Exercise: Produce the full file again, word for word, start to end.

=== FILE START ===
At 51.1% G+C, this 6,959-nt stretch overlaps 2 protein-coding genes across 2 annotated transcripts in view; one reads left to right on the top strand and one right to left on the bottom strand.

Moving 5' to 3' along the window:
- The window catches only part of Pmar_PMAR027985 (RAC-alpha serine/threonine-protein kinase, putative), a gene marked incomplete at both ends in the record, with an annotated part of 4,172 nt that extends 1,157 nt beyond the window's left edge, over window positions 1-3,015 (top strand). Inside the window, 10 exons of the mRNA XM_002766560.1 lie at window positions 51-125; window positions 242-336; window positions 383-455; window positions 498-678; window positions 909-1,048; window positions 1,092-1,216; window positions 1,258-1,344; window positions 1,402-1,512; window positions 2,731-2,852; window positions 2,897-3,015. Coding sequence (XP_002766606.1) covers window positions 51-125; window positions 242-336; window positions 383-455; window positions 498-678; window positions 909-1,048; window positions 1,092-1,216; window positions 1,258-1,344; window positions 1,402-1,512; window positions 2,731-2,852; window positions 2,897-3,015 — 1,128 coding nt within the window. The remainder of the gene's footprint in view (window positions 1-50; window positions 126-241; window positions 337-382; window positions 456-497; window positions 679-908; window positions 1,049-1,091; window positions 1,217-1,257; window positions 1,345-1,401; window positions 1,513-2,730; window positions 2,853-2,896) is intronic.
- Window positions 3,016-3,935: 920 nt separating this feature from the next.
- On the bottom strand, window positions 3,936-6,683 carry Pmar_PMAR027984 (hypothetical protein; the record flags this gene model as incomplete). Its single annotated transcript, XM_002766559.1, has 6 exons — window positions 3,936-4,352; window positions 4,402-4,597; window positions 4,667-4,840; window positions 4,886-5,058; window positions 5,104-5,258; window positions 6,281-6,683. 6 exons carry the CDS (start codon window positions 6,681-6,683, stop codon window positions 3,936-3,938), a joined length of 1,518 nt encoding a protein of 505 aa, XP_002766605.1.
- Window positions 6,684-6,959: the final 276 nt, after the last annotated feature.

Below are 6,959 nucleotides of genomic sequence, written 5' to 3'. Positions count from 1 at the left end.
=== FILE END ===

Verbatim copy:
At 51.1% G+C, this 6,959-nt stretch overlaps 2 protein-coding genes across 2 annotated transcripts in view; one reads left to right on the top strand and one right to left on the bottom strand.

Moving 5' to 3' along the window:
- The window catches only part of Pmar_PMAR027985 (RAC-alpha serine/threonine-protein kinase, putative), a gene marked incomplete at both ends in the record, with an annotated part of 4,172 nt that extends 1,157 nt beyond the window's left edge, over window positions 1-3,015 (top strand). Inside the window, 10 exons of the mRNA XM_002766560.1 lie at window positions 51-125; window positions 242-336; window positions 383-455; window positions 498-678; window positions 909-1,048; window positions 1,092-1,216; window positions 1,258-1,344; window positions 1,402-1,512; window positions 2,731-2,852; window positions 2,897-3,015. Coding sequence (XP_002766606.1) covers window positions 51-125; window positions 242-336; window positions 383-455; window positions 498-678; window positions 909-1,048; window positions 1,092-1,216; window positions 1,258-1,344; window positions 1,402-1,512; window positions 2,731-2,852; window positions 2,897-3,015 — 1,128 coding nt within the window. The remainder of the gene's footprint in view (window positions 1-50; window positions 126-241; window positions 337-382; window positions 456-497; window positions 679-908; window positions 1,049-1,091; window positions 1,217-1,257; window positions 1,345-1,401; window positions 1,513-2,730; window positions 2,853-2,896) is intronic.
- Window positions 3,016-3,935: 920 nt separating this feature from the next.
- On the bottom strand, window positions 3,936-6,683 carry Pmar_PMAR027984 (hypothetical protein; the record flags this gene model as incomplete). Its single annotated transcript, XM_002766559.1, has 6 exons — window positions 3,936-4,352; window positions 4,402-4,597; window positions 4,667-4,840; window positions 4,886-5,058; window positions 5,104-5,258; window positions 6,281-6,683. 6 exons carry the CDS (start codon window positions 6,681-6,683, stop codon window positions 3,936-3,938), a joined length of 1,518 nt encoding a protein of 505 aa, XP_002766605.1.
- Window positions 6,684-6,959: the final 276 nt, after the last annotated feature.

Below are 6,959 nucleotides of genomic sequence, written 5' to 3'. Positions count from 1 at the left end.